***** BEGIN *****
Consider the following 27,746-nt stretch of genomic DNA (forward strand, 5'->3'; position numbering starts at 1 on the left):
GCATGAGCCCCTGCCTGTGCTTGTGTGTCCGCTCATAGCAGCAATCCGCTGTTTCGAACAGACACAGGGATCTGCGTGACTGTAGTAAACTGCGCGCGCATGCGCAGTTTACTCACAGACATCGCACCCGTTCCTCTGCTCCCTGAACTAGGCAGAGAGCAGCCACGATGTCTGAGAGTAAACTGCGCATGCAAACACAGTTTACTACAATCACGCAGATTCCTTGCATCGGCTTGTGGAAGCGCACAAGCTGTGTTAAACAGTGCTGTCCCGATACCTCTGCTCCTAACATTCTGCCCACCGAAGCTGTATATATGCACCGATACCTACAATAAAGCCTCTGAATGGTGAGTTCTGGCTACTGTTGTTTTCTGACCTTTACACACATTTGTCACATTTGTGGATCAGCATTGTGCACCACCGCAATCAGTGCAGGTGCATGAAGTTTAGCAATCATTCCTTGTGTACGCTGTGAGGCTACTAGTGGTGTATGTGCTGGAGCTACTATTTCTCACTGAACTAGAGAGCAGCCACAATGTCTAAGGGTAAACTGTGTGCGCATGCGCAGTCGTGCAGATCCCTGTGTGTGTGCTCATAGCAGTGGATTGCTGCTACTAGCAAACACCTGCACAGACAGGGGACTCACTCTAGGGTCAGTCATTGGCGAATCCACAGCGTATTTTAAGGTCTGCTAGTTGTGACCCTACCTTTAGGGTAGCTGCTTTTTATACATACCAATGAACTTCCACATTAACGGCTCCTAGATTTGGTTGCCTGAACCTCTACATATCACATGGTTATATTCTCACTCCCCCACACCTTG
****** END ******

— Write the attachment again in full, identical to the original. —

Consider the following 27,746-nt stretch of genomic DNA (forward strand, 5'->3'; position numbering starts at 1 on the left):
GCATGAGCCCCTGCCTGTGCTTGTGTGTCCGCTCATAGCAGCAATCCGCTGTTTCGAACAGACACAGGGATCTGCGTGACTGTAGTAAACTGCGCGCGCATGCGCAGTTTACTCACAGACATCGCACCCGTTCCTCTGCTCCCTGAACTAGGCAGAGAGCAGCCACGATGTCTGAGAGTAAACTGCGCATGCAAACACAGTTTACTACAATCACGCAGATTCCTTGCATCGGCTTGTGGAAGCGCACAAGCTGTGTTAAACAGTGCTGTCCCGATACCTCTGCTCCTAACATTCTGCCCACCGAAGCTGTATATATGCACCGATACCTACAATAAAGCCTCTGAATGGTGAGTTCTGGCTACTGTTGTTTTCTGACCTTTACACACATTTGTCACATTTGTGGATCAGCATTGTGCACCACCGCAATCAGTGCAGGTGCATGAAGTTTAGCAATCATTCCTTGTGTACGCTGTGAGGCTACTAGTGGTGTATGTGCTGGAGCTACTATTTCTCACTGAACTAGAGAGCAGCCACAATGTCTAAGGGTAAACTGTGTGCGCATGCGCAGTCGTGCAGATCCCTGTGTGTGTGCTCATAGCAGTGGATTGCTGCTACTAGCAAACACCTGCACAGACAGGGGACTCACTCTAGGGTCAGTCATTGGCGAATCCACAGCGTATTTTAAGGTCTGCTAGTTGTGACCCTACCTTTAGGGTAGCTGCTTTTTATACATACCAATGAACTTCCACATTAACGGCTCCTAGATTTGGTTGCCTGAACCTCTACATATCACATGGTTATATTCTCACTCCCCCACACCTTG